Searching a map of Qatar for Lusail, one of the cities slated to host a World Cup arena for the 2022 tournament, and where the final match will be played, is a waste of time. Not because Qatar’s cartography is lacking or because online mapping services are inadequate, but because Lusail isn’t finished.
Like something out of a science fiction novel, the city — which is slated to span 28 square miles on the Persian Gulf, according to CNN — will hopefully open in 2019, giving it exactly three years of local history before FIFA brings the best soccer talent in the world to the country.
Employing more than 20,000 workers (the dubious nature of Qatar’s commitment to the safety of its World Cup laborers is something that’s been under scrutiny for a long while), construction on the city is expected to cost $45 billion, and the soccer stadium will hold 86,000 fans, 34 percent of the city’s planned population. It will also be surrounded by a moat, because why not?
Needless to say, the purpose of this construction becomes significantly more obtuse if the World Cup is moved to a different host country for 2022, similarly to how countries build and discard arenas for Olympic bids. The difference, of course, is that this in an entire city. Rather, this will be an entire city: Right now, it’s construction amid waterfront desert.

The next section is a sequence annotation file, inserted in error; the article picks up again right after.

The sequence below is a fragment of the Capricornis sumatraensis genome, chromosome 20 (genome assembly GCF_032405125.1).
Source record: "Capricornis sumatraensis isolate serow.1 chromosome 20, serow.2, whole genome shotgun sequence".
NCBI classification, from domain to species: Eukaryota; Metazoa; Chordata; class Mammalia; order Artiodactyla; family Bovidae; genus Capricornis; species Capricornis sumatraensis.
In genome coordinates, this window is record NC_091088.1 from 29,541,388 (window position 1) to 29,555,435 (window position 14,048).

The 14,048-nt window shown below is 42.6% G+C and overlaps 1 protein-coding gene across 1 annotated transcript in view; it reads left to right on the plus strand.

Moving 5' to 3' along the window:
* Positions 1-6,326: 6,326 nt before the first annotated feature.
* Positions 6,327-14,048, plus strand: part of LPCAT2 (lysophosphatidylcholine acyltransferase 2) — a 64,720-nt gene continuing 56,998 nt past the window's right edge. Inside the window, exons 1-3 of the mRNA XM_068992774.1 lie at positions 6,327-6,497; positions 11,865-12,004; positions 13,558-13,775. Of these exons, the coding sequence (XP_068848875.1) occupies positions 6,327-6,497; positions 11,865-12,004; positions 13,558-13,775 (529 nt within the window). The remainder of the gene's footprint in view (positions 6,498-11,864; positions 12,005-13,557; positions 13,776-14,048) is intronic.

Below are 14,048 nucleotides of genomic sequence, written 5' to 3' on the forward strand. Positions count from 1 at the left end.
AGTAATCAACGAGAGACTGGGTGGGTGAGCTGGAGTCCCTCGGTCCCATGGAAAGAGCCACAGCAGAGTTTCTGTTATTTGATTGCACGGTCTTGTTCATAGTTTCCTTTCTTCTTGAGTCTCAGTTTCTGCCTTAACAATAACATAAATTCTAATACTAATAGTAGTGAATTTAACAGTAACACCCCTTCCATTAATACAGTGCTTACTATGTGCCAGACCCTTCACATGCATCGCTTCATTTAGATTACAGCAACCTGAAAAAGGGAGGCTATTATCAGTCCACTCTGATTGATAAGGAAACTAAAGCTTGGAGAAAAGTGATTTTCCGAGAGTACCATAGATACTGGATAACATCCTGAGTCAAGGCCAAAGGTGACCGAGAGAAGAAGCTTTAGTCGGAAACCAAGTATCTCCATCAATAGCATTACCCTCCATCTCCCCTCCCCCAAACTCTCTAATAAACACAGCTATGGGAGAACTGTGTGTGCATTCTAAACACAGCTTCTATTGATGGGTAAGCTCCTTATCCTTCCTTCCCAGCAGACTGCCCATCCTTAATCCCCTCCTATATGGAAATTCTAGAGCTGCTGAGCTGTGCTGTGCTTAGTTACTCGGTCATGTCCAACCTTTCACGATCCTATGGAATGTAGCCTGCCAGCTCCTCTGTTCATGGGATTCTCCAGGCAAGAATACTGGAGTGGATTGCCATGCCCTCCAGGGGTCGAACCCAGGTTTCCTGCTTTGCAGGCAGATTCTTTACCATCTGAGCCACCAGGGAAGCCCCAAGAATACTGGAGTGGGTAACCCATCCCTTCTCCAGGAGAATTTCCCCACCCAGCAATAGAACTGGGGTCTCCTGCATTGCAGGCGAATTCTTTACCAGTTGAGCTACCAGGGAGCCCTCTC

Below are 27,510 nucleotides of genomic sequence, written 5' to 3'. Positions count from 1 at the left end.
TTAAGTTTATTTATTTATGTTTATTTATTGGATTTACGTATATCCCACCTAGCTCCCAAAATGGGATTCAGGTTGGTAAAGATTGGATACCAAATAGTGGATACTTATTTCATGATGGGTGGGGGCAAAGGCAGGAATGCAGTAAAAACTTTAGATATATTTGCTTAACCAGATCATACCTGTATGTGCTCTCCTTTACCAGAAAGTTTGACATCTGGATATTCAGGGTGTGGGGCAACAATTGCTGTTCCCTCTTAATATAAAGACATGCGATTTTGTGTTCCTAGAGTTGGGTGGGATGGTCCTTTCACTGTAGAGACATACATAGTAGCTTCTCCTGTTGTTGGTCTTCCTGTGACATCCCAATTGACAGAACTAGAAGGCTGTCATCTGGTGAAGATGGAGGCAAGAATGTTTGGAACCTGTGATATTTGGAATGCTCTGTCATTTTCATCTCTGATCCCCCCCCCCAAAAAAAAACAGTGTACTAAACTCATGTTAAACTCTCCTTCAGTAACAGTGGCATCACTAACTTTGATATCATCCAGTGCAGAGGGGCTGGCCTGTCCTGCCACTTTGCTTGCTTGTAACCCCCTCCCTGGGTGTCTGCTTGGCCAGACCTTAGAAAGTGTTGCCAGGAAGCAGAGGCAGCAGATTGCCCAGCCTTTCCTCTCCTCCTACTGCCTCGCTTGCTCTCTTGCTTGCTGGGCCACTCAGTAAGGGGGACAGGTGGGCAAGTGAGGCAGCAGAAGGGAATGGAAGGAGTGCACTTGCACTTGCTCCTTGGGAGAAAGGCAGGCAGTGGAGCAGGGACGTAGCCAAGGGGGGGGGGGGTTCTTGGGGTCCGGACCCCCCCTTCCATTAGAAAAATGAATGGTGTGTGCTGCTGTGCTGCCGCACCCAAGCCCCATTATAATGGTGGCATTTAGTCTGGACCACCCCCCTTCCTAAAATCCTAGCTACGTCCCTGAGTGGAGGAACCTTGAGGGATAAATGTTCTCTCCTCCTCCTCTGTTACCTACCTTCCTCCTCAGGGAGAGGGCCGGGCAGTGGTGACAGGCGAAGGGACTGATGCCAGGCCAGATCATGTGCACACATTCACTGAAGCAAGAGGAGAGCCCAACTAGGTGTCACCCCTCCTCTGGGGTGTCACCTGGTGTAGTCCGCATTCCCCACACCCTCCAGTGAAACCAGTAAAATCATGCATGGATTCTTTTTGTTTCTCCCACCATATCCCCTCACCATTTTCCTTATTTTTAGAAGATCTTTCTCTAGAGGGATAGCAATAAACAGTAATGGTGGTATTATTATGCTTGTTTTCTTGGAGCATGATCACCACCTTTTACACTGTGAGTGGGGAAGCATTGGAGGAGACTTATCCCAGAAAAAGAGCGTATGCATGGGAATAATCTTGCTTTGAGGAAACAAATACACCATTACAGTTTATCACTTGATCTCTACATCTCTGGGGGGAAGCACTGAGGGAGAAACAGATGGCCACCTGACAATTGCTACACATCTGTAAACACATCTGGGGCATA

Qatar should be acknowledged, though, for pushing the envelope on World Cup locations. To our knowledge, no one has ever planned to hold a soccer game, let alone a FIFA event, in a city that has not been built yet. This broadens the horizons for any host nation of future World Cups, as well as future Olympic events — indeed, any global sporting body could begin to think outside the vacuum of convention for locales. Could we see a World Cup on a Howard Hughes-ian flying island someday? You can scoff, but following Qatar’s example, anything appears possible.
One year before construction on Lusail is set to be finished, the 2018 World Cup will be held in Russia, although FIFA has suggested that the country leave out a pair of (now-Russian) cities that the nation had planned on including in its World Cup stops, as both are located in parts of recently annexed Crimea. There’s also the fact that FIFA is, possibly, a miserably corrupt organization, and may or may not have awarded the 2018 and 2020 bids because of bribes and kickbacks — but that’s a different kind of sport entirely.